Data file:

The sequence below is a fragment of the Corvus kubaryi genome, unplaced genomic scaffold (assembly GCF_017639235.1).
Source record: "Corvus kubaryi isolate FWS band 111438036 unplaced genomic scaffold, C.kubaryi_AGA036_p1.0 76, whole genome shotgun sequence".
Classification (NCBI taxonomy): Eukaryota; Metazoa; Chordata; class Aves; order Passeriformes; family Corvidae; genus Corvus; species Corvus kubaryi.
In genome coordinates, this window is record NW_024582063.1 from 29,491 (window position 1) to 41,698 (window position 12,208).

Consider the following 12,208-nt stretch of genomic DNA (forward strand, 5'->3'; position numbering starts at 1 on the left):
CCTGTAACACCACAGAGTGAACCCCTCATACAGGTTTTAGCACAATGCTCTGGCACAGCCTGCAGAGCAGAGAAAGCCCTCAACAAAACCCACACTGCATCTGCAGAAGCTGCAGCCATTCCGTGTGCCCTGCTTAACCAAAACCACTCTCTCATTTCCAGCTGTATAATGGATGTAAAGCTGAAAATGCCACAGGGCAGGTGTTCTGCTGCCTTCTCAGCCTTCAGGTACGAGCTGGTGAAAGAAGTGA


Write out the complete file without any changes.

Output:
The sequence below is a fragment of the Corvus kubaryi genome, unplaced genomic scaffold (assembly GCF_017639235.1).
Source record: "Corvus kubaryi isolate FWS band 111438036 unplaced genomic scaffold, C.kubaryi_AGA036_p1.0 76, whole genome shotgun sequence".
Classification (NCBI taxonomy): Eukaryota; Metazoa; Chordata; class Aves; order Passeriformes; family Corvidae; genus Corvus; species Corvus kubaryi.
In genome coordinates, this window is record NW_024582063.1 from 29,491 (window position 1) to 41,698 (window position 12,208).

Consider the following 12,208-nt stretch of genomic DNA (forward strand, 5'->3'; position numbering starts at 1 on the left):
CCTGTAACACCACAGAGTGAACCCCTCATACAGGTTTTAGCACAATGCTCTGGCACAGCCTGCAGAGCAGAGAAAGCCCTCAACAAAACCCACACTGCATCTGCAGAAGCTGCAGCCATTCCGTGTGCCCTGCTTAACCAAAACCACTCTCTCATTTCCAGCTGTATAATGGATGTAAAGCTGAAAATGCCACAGGGCAGGTGTTCTGCTGCCTTCTCAGCCTTCAGGTACGAGCTGGTGAAAGAAGTGA